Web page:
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chrystia freeland

When the financial crisis threatened to topple the global economy, my Russian friends took great delight in calling me from Moscow and sharing the bittersweet response that was making the rounds of a city that always laughs loudest when things go wrong: Everything Marx told us about communism was false, the gag went, but everything he told us about capitalism was true.

In 2008, it was easy to see their point. The lopsided recovery hasn't brought much comfort, either. Across Western Europe and North America, corporate profits and stock prices have rebounded, but the middle class is more squeezed than ever.

Even so, my Muscovite pals were wrong. Marx didn't just get communism wrong. He was also profoundly mistaken about capitalism, which turns out to be the best prosperity-creating system humanity has come up with so far.

But that doesn't mean it doesn't need to evolve. The high-tech, globalized capitalism of the 21st century is very different from the postwar version of capitalism that performed so magnificently for the middle classes of the Western world.

That's why a lot of people, including many hard-driving capitalists, are trying to figure out how to retool the institutions of capitalism for our time.

This week, the state of Delaware, which has made corporate governance its regional cuisine, approved a new form of incorporation, the B-corp, or benefit corporation. These are companies explicitly charged with a dual mission: to earn profits for shareholders, the traditional business goal, and also to pursue the social good in other ways, ranging from protecting employees to safeguarding the environment – even if these goals come at the cost of short-term financial gain.

Delaware Governor Jack Markell travelled to a seminar in New York on the sweltering day his state signed B-corp into law. "This is a very significant public-policy issue," he said. "There is both a market need and a societal need."

Mr. Markell acknowledged that "there are a lot of skeptics out there," but he said the B-corp status was an important response to a world in which the way we do business has changed. "When businesses first started up, they operated in the communities where they existed. This was where the executives lived," he said. Because they were so deeply rooted in particular communities, they didn't need legal structures that required them to take into account all of their stakeholders – social pressure served that role.

In today's virtual, global economy, those personal constraints are eroding fast. The B-corp structure is a way to recreate them. Mr. Markell believes that there is a hunger among investors and entrepreneurs to both do well and do good: "What an unbelievable opportunity this represents to harness the energy of entrepreneurs who are really focused on making money and who want to give back at the same time."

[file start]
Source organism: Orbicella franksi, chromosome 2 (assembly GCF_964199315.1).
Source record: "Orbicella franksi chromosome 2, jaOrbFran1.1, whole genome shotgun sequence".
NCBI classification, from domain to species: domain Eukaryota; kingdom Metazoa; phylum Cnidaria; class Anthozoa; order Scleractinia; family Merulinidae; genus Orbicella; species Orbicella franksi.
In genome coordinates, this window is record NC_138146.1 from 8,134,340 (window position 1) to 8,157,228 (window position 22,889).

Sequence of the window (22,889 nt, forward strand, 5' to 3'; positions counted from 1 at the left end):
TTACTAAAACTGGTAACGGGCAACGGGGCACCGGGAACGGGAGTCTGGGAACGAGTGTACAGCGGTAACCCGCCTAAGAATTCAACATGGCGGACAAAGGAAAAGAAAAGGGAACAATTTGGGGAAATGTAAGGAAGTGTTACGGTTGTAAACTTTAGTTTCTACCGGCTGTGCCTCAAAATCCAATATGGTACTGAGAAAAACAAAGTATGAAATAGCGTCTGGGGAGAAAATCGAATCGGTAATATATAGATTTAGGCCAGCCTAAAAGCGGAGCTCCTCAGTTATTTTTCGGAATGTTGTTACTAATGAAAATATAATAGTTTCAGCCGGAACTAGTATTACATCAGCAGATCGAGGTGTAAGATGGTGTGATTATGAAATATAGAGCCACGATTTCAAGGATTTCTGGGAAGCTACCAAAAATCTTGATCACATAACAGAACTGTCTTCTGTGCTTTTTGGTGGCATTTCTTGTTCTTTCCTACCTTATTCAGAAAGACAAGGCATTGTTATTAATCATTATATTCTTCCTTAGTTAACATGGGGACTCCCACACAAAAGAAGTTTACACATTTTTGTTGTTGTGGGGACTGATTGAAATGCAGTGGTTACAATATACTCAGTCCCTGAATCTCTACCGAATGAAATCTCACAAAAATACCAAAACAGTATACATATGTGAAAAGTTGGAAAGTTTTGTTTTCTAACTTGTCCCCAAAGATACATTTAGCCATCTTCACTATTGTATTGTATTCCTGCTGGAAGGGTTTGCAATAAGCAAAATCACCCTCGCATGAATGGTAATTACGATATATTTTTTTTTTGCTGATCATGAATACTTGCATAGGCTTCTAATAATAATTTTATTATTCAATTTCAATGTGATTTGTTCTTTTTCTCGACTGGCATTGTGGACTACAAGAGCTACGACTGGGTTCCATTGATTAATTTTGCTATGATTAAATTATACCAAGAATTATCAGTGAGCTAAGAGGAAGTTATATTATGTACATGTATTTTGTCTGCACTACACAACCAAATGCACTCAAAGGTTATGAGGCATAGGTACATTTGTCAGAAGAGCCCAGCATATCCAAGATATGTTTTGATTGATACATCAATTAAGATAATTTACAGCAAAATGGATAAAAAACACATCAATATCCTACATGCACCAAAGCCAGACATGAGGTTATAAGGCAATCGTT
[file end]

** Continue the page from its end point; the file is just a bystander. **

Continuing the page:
Albert Wenger, a partner at New York-based investment firm Union Square Ventures who was at the seminar with Mr. Markell, laid out in a blog post earlier that day what he sees as the critical challenge for capitalism today: "Our problem as society is no longer how to make more stuff. Cars, clothes, computers are all becoming better and cheaper." Instead, he argued, "our biggest remaining problems … require social innovation: how to distribute the benefits of progress more widely, how to live in better harmony with the environment and how to provide affordable access to education and health care for all."

The good news, Mr. Wenger believes, is that it is not just Occupy Wall Street that has focused on this dilemma. Business people are worried about it, too. "At Union Square Ventures, we are seeing more and more entrepreneurs and start-up employees who are motivated as much by making the world a better place as they are by making money," he said.

The optimists at the B-corp discussion, which was hosted by the World Economic Forum, hoped that doing well and doing good could be seamlessly aligned. They argued that by freeing businesses to be mission-driven and pursue long-term goals rather than short-term profits, and by appealing to a new generation of idealistic consumers, B-corps could be as, if not more, profitable as traditional companies that maximize shareholder value.

That is a comforting thought. Frederick Alexander, the former chair of the Delaware Bar Association's section of corporation law, suggested a tougher possibility. "The basic thing that underlies a B-corp is that you don't have to maximize shareholder value," he said. "You are accepting the possibility of a lower return."

That may have been common sense for the greatest generation. But for most of us today, that notion of voluntarily forgoing higher profits for the benefit of the wider community is, as Mr. Alexander put it, counter-intuitive. The B-corp structure is part of a wider movement to make that trade-off more natural. "The issue is, do you want to conduct your investments in the way you wouldn't conduct your life," he said.

That is a very good question, and one we have got out of the habit of asking.

Chrystia Freeland is editor, Thomson Reuters Digital.

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